Get connected to adolescents
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CHILDREN in their teens can become preoccupied with sexual issues if they are not given clear information and guidance, preferably from parents. There is nothing strange or phenomenal about an interest in sex during this stage of development; it is hormonal. A part of the brain stimulates hormonal change; it will happen once you live and have normal brain function. Do your pre-adolescent children have normal brain function? Then prepare yourself for the changes in their body and behaviour and work out how you will handle them before adolescence occurs.
Decide what you will tell your child and when. It need not be dramatic or formal, such as a sit-down session, but it must be age-appropriate. For example, when you leave young children with a neighbour or friend, teach them rules to stay safe. Never follow company. Never let anyone touch you inappropriately (your private parts). If anyone behaves rude or bullies you, tell an adult and let me know. If you are asked to do anything wrong, don’t do it, tell an adult and let me know. If something said or done makes you uncomfortable, tell an adult and let me know.
Children should feel protected even when you’re not with them. Let them know their safety is important to you. Let them tell you how they spent their time when you collect them. Listen to what your child has to say and stay connected. Being astute and not half-hearted in your approach will give your child confidence and help develop the relationship needed to guide the child through adolescence.

When adults overlook parental duties, children are left to their own devices. Without guidance, they can end up confused and bewildered about their sexuality. A mother didn’t give a second thought about leaving her eleven-year-old son with her next-door neighbour, whose daughters had played with him for many years. The two girls were slightly older than her son, but the children got along fine together like brother and sisters.
When the girls hit puberty, the games they played with the boy next door changed. As far as the parents were concerned, the children were fine. They hadn’t noticed that some of the games were secretive, played out of adult sight. In short, the sisters introduced the boy to sexual encounters during his many ‘stays’, of which the parents were unaware. The adults trusted the children to occupy themselves in the usual way but failed to supervise them or ask how they spent their time. It never occurred to them that the children would embark on sexual experimentation.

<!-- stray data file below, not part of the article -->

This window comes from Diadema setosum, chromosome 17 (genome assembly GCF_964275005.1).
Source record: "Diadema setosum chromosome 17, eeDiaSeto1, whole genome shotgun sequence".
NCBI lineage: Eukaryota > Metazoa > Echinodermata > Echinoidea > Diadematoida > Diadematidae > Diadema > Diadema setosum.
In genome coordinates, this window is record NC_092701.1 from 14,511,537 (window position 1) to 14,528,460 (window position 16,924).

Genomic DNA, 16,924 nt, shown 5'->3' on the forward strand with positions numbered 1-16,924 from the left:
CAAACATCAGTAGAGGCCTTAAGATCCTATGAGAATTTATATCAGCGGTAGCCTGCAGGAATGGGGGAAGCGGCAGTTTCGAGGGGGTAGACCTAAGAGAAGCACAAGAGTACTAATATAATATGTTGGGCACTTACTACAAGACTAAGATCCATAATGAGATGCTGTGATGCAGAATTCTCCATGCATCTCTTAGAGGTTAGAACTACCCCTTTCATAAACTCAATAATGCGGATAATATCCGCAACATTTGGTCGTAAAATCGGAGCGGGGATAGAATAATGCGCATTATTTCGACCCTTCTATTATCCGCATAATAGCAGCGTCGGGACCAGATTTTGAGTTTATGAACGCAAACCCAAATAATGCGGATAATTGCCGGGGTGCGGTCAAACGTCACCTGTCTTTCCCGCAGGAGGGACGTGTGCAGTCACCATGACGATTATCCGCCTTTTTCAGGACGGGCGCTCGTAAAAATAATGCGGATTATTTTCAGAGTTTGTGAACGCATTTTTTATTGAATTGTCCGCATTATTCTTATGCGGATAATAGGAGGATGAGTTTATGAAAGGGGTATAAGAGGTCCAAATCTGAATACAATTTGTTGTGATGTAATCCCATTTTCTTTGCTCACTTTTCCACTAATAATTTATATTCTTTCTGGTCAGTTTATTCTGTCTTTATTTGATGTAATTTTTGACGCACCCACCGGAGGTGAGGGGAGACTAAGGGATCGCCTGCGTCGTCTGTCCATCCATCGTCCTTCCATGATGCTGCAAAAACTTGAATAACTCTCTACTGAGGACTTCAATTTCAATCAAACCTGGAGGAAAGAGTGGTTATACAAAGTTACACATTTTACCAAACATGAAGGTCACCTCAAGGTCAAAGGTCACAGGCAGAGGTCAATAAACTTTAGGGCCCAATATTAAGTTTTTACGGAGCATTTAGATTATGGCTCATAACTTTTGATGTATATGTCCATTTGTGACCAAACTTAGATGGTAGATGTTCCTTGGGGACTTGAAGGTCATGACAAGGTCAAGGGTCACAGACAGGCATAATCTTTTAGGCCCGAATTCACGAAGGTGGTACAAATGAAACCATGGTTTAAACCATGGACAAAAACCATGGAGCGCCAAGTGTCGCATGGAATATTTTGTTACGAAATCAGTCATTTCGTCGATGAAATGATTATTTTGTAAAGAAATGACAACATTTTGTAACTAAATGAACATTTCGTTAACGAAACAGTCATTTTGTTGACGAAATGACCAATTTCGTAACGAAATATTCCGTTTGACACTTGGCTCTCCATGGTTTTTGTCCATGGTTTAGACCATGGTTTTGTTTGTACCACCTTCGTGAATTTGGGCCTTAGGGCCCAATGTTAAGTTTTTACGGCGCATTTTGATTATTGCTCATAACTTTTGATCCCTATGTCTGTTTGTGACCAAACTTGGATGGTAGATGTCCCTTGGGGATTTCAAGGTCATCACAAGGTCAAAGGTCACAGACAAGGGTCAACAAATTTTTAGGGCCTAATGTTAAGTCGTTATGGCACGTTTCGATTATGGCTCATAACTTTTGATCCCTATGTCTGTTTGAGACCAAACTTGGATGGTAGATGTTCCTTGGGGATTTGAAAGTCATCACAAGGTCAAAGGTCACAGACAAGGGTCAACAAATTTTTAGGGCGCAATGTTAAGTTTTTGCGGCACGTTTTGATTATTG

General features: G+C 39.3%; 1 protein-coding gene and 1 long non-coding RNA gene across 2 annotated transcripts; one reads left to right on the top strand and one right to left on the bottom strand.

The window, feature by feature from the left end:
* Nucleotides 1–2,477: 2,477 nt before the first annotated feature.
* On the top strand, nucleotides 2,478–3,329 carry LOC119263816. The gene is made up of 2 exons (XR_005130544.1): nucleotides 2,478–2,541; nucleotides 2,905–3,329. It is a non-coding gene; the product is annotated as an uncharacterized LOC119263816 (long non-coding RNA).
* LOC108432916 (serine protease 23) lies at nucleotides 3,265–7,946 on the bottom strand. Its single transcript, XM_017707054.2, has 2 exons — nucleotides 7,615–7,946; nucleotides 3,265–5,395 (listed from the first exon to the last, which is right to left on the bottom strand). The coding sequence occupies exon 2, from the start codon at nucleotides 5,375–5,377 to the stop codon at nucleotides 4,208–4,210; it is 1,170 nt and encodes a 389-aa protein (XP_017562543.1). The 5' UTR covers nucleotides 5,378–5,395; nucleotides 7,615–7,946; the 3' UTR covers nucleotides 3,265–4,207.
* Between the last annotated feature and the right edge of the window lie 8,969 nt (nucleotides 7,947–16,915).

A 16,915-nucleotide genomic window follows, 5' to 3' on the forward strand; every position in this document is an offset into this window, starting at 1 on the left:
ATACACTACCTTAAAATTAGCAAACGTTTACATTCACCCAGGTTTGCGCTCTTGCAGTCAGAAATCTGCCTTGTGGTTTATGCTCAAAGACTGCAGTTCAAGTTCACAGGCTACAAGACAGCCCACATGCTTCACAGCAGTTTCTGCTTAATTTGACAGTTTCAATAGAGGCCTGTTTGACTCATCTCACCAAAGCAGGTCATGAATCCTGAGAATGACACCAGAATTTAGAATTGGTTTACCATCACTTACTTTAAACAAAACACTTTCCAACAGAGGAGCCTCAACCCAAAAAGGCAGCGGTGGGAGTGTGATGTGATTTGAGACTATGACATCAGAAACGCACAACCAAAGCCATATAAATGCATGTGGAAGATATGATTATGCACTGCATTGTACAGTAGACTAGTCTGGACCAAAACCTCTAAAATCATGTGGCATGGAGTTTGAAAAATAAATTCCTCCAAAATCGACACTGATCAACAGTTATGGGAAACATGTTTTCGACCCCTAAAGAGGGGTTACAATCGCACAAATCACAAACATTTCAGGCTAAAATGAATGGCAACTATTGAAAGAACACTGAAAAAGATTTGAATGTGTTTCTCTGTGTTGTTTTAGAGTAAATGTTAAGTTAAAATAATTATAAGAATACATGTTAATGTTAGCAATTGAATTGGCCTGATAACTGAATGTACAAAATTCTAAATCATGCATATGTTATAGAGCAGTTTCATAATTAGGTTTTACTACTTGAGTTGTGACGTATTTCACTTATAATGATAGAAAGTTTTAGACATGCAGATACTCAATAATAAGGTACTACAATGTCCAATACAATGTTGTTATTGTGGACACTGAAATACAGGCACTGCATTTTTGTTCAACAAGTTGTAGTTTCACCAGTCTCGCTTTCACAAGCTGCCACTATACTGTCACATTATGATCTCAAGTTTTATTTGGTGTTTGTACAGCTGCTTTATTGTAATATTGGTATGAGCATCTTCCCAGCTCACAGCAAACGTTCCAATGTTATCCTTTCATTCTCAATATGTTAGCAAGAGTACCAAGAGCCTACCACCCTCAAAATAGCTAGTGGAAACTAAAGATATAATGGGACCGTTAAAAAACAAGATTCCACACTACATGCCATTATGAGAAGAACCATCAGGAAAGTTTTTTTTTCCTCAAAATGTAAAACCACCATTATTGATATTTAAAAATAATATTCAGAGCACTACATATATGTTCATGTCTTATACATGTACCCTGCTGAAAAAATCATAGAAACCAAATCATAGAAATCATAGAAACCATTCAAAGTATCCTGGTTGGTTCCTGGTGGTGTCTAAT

The ‘baby party’ came to a head when the boy, now aged 13, attempted to molest a younger female cousin. When he proposed his learnt sexual behaviour to the girl, she was disgusted to the point where she complained to her aunt and asked to go home. By now, his family were living far away from the sisters in another village. But the boy, fascinated by his sexual initiation with them, had developed warped ideas, views and understanding of the sexual world. When his mother recovered from her disappointment and anger over the entire incident, she sought help for her son and herself through counselling.

Adults cannot monitor children 24/7, but they can teach them moral conduct and how to behave and react when faced with awkward situations. They can ask questions and check up on activities that their child should have completed or attended, to show an interest and ensure the child stays on track. Parents should always be their child’s first port of call. Children should have no reason to be secretive, embarrassed or afraid to discuss anything with their parents, within reason.
Addressing issues of puberty and helping young people to navigate their adolescent jungle is a job for parents. It is a time when they should stay connected to their children more than ever. Parents can talk about body changes, personal hygiene, acceptable behaviour, sex, contraceptives, unwanted pregnancies, STD’s and abstinence over time. Children’s hormones start changing at least one year before there are visible signs of puberty (between the ages of 8 and 14 years), marking the end of childhood and the beginning of adolescence. Adolescence ends during their early twenties so there is plenty of time for discussion, questions and fine-tuning.

Even though times are evolving and information is at our fingertips, some parents still do not understand their role in the minds and lives of their developing children. With the onset of adolescence, guidance from adults is necessary more than ever, but some mothers cuss their daughters and throw them onto the street, calling them derogatory names and failing to connect with their girls appropriately. Teenage boys also have their fair share of neglect, where parents fail to monitor their conduct; give them a sense of direction or keep track of their whereabouts.
When parents lack vision, so do their children. The actions and deeds of an adolescent girl or boy are reflective of those who raised them and the type of childhood they experienced. Parents should anticipate the stages of development and prepare their children’s minds accordingly. But if they are not connected with their growing child, who, regardless of size, is still a child, how will they guide them beneficially and adequately to adulthood?
If you are concerned about the welfare of a child, call the CPA hotline on 227 0979 or write to us at childcaregy@gmail.com
A MESSAGE FROM THE CHILDCARE AND PROTECTION AGENCY,
MINISTRY OF HUMAN SERVICES AND SOCIAL SECURITY

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